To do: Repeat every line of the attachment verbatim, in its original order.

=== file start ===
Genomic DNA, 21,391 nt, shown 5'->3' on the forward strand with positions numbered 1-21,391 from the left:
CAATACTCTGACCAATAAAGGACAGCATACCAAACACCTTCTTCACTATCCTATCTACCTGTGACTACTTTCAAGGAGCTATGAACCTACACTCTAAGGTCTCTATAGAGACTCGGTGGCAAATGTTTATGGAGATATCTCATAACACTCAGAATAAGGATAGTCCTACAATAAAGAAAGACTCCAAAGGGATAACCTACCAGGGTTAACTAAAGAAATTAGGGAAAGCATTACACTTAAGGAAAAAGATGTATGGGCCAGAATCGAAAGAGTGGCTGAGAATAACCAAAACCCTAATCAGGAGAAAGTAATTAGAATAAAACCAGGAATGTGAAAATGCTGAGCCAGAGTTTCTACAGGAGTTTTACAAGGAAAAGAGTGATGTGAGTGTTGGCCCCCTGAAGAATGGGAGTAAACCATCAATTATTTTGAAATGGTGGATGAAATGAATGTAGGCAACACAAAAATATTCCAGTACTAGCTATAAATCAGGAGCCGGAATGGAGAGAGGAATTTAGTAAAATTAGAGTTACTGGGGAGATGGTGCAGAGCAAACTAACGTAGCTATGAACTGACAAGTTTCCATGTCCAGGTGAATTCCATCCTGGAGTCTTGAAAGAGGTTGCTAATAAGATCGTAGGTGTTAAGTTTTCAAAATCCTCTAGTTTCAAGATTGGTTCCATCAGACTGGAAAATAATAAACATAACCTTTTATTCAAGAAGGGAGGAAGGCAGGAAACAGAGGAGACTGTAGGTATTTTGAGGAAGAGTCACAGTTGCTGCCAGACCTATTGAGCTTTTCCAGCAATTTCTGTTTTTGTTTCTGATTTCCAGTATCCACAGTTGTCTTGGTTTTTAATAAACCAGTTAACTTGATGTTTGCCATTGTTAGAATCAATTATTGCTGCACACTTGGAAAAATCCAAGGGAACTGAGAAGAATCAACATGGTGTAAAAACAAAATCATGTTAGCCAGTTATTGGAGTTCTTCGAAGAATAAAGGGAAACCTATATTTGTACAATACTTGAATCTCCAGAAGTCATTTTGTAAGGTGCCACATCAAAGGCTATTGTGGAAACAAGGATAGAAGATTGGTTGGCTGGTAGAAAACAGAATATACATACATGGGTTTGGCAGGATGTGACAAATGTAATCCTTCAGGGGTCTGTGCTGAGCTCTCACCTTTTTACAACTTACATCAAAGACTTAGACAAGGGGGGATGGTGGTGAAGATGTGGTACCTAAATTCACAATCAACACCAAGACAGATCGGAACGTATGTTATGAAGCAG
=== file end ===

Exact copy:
Genomic DNA, 21,391 nt, shown 5'->3' on the forward strand with positions numbered 1-21,391 from the left:
CAATACTCTGACCAATAAAGGACAGCATACCAAACACCTTCTTCACTATCCTATCTACCTGTGACTACTTTCAAGGAGCTATGAACCTACACTCTAAGGTCTCTATAGAGACTCGGTGGCAAATGTTTATGGAGATATCTCATAACACTCAGAATAAGGATAGTCCTACAATAAAGAAAGACTCCAAAGGGATAACCTACCAGGGTTAACTAAAGAAATTAGGGAAAGCATTACACTTAAGGAAAAAGATGTATGGGCCAGAATCGAAAGAGTGGCTGAGAATAACCAAAACCCTAATCAGGAGAAAGTAATTAGAATAAAACCAGGAATGTGAAAATGCTGAGCCAGAGTTTCTACAGGAGTTTTACAAGGAAAAGAGTGATGTGAGTGTTGGCCCCCTGAAGAATGGGAGTAAACCATCAATTATTTTGAAATGGTGGATGAAATGAATGTAGGCAACACAAAAATATTCCAGTACTAGCTATAAATCAGGAGCCGGAATGGAGAGAGGAATTTAGTAAAATTAGAGTTACTGGGGAGATGGTGCAGAGCAAACTAACGTAGCTATGAACTGACAAGTTTCCATGTCCAGGTGAATTCCATCCTGGAGTCTTGAAAGAGGTTGCTAATAAGATCGTAGGTGTTAAGTTTTCAAAATCCTCTAGTTTCAAGATTGGTTCCATCAGACTGGAAAATAATAAACATAACCTTTTATTCAAGAAGGGAGGAAGGCAGGAAACAGAGGAGACTGTAGGTATTTTGAGGAAGAGTCACAGTTGCTGCCAGACCTATTGAGCTTTTCCAGCAATTTCTGTTTTTGTTTCTGATTTCCAGTATCCACAGTTGTCTTGGTTTTTAATAAACCAGTTAACTTGATGTTTGCCATTGTTAGAATCAATTATTGCTGCACACTTGGAAAAATCCAAGGGAACTGAGAAGAATCAACATGGTGTAAAAACAAAATCATGTTAGCCAGTTATTGGAGTTCTTCGAAGAATAAAGGGAAACCTATATTTGTACAATACTTGAATCTCCAGAAGTCATTTTGTAAGGTGCCACATCAAAGGCTATTGTGGAAACAAGGATAGAAGATTGGTTGGCTGGTAGAAAACAGAATATACATACATGGGTTTGGCAGGATGTGACAAATGTAATCCTTCAGGGGTCTGTGCTGAGCTCTCACCTTTTTACAACTTACATCAAAGACTTAGACAAGGGGGGATGGTGGTGAAGATGTGGTACCTAAATTCACAATCAACACCAAGACAGATCGGAACGTATGTTATGAAGCAG